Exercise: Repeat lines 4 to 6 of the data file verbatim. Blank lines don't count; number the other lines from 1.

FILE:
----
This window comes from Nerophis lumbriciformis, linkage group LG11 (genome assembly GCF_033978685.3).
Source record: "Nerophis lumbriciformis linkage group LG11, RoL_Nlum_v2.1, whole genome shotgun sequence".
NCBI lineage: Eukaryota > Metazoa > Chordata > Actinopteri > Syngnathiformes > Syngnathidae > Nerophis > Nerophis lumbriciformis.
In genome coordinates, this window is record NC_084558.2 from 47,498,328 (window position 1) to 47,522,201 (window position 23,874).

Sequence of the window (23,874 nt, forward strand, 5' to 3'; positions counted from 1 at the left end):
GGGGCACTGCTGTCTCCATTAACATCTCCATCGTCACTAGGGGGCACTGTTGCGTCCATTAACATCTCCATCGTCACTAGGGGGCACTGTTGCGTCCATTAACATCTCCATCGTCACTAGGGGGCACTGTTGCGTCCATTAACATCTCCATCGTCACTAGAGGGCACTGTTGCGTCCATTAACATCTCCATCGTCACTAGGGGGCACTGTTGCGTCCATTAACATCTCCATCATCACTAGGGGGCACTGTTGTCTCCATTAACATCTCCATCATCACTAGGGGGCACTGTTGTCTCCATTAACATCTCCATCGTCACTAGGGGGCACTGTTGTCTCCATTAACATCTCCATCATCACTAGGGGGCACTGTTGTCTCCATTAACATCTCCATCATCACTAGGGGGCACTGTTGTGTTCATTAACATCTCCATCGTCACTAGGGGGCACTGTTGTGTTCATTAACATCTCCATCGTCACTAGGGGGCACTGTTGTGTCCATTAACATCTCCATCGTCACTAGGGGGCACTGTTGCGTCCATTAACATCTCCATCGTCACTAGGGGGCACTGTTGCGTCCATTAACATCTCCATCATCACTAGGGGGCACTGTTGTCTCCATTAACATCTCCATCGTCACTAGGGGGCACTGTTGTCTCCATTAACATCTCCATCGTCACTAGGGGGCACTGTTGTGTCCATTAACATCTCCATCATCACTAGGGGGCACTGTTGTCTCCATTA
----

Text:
In genome coordinates, this window is record NC_084558.2 from 47,498,328 (window position 1) to 47,522,201 (window position 23,874).

Sequence of the window (23,874 nt, forward strand, 5' to 3'; positions counted from 1 at the left end):
GGGGCACTGCTGTCTCCATTAACATCTCCATCGTCACTAGGGGGCACTGTTGCGTCCATTAACATCTCCATCGTCACTAGGGGGCACTGTTGCGTCCATTAACATCTCCATCGTCACTAGGGGGCACTGTTGCGTCCATTAACATCTCCATCGTCACTAGAGGGCACTGTTGCGTCCATTAACATCTCCATCGTCACTAGGGGGCACTGTTGCGTCCATTAACATCTCCATCATCACTAGGGGGCACTGTTGTCTCCATTAACATCTCCATCATCACTAGGGGGCACTGTTGTCTCCATTAACATCTCCATCGTCACTAGGGGGCACTGTTGTCTCCATTAACATCTCCATCATCACTAGGGGGCACTGTTGTCTCCATTAACATCTCCATCATCACTAGGGGGCACTGTTGTGTTCATTAACATCTCCATCGTCACTAGGGGGCACTGTTGTGTTCATTAACATCTCCATCGTCACTAGGGGGCACTGTTGTGTCCATTAACATCTCCATCGTCACTAGGGGGCACTGTTGCGTCCATTAACATCTCCATCGTCACTAGGGGGCACTGTTGCGTCCATTAACATCTCCATCATCACTAGGGGGCACTGTTGTCTCCATTAACATCTCCATCGTCACTAGGGGGCACTGTTGTCTCCATTAACATCTCCATCGTCACTAGGGGGCACTGTTGTGTCCATTAACATCTCCATCATCACTAGGGGGCACTGTTGTCTCCATTA